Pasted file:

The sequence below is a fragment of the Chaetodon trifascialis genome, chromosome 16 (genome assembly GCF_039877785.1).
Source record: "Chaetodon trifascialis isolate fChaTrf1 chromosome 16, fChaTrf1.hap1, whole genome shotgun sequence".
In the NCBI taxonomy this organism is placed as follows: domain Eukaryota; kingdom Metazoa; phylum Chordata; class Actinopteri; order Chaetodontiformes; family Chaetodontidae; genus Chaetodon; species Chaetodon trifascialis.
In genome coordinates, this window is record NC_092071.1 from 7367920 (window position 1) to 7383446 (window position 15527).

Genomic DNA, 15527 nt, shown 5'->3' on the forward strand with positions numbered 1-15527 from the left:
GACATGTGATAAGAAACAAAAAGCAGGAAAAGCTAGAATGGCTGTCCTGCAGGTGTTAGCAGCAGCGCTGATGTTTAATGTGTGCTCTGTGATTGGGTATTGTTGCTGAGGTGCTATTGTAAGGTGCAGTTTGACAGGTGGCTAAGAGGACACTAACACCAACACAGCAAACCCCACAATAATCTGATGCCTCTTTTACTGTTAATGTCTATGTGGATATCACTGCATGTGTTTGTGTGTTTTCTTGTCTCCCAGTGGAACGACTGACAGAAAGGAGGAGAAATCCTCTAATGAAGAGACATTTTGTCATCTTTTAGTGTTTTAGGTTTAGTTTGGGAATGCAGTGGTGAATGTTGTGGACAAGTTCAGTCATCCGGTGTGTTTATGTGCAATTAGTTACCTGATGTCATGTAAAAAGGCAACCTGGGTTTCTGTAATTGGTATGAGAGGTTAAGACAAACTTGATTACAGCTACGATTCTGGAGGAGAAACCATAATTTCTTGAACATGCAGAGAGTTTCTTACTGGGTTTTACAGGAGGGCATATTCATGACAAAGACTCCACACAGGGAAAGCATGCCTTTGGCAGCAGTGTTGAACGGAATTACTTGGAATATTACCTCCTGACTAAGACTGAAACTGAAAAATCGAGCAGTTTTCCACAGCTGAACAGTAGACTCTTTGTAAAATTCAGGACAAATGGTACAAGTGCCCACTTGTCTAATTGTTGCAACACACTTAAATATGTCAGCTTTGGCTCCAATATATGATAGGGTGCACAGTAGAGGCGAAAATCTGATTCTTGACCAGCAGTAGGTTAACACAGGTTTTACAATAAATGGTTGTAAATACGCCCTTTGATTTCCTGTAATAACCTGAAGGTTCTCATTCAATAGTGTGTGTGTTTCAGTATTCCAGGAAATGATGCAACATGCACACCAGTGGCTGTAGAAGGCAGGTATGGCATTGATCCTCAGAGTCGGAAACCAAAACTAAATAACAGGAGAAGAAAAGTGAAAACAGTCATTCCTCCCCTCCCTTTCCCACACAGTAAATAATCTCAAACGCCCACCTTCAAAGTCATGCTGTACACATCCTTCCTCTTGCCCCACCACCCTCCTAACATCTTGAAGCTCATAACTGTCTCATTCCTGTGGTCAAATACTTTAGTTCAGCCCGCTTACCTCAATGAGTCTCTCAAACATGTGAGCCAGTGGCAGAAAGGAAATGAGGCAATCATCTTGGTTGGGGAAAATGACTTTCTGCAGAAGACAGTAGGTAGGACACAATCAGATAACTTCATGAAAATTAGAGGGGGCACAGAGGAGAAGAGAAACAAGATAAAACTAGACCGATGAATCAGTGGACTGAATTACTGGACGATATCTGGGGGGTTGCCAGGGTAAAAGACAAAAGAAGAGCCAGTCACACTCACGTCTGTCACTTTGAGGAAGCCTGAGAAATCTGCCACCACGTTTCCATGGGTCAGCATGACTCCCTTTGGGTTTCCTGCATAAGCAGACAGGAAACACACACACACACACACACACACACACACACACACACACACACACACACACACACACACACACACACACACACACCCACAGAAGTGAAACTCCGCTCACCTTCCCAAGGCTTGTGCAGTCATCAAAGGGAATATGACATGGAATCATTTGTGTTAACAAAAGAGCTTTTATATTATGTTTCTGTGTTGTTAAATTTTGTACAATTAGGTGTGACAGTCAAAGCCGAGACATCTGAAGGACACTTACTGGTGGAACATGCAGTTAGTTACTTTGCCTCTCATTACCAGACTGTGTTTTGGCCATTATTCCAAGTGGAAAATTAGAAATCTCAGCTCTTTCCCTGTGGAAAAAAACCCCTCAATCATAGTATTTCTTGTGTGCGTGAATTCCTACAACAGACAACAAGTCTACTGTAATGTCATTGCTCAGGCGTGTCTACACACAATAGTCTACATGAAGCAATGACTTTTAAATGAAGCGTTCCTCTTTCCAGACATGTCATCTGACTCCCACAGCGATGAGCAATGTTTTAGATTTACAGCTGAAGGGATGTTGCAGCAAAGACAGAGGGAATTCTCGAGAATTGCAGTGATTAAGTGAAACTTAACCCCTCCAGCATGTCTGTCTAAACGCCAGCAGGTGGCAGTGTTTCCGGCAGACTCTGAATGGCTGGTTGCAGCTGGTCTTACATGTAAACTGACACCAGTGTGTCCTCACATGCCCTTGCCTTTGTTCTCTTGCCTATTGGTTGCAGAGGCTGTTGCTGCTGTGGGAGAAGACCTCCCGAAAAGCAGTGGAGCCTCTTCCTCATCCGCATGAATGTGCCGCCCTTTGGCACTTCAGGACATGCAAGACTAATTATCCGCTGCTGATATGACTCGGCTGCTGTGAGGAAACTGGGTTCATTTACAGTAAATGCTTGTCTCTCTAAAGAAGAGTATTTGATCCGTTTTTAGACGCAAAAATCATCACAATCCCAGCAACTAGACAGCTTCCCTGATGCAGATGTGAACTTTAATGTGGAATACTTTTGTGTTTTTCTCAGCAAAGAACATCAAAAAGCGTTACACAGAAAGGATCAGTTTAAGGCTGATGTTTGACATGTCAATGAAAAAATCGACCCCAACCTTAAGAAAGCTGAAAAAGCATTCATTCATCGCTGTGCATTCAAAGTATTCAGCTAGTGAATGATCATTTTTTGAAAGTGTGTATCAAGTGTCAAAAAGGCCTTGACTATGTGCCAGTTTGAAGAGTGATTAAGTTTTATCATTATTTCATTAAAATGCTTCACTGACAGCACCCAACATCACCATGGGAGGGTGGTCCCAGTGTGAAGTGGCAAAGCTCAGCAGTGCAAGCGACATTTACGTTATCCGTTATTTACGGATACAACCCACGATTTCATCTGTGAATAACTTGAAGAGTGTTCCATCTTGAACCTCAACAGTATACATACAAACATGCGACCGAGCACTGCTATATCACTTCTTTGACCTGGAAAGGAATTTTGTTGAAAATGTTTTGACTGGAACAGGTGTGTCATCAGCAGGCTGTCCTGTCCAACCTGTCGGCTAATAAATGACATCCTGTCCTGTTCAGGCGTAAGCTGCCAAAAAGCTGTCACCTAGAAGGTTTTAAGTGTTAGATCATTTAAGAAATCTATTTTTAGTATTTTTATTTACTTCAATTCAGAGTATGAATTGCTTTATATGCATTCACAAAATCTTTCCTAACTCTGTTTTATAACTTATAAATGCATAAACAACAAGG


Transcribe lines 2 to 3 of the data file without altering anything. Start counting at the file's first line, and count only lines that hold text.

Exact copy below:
Source record: "Chaetodon trifascialis isolate fChaTrf1 chromosome 16, fChaTrf1.hap1, whole genome shotgun sequence".
In the NCBI taxonomy this organism is placed as follows: domain Eukaryota; kingdom Metazoa; phylum Chordata; class Actinopteri; order Chaetodontiformes; family Chaetodontidae; genus Chaetodon; species Chaetodon trifascialis.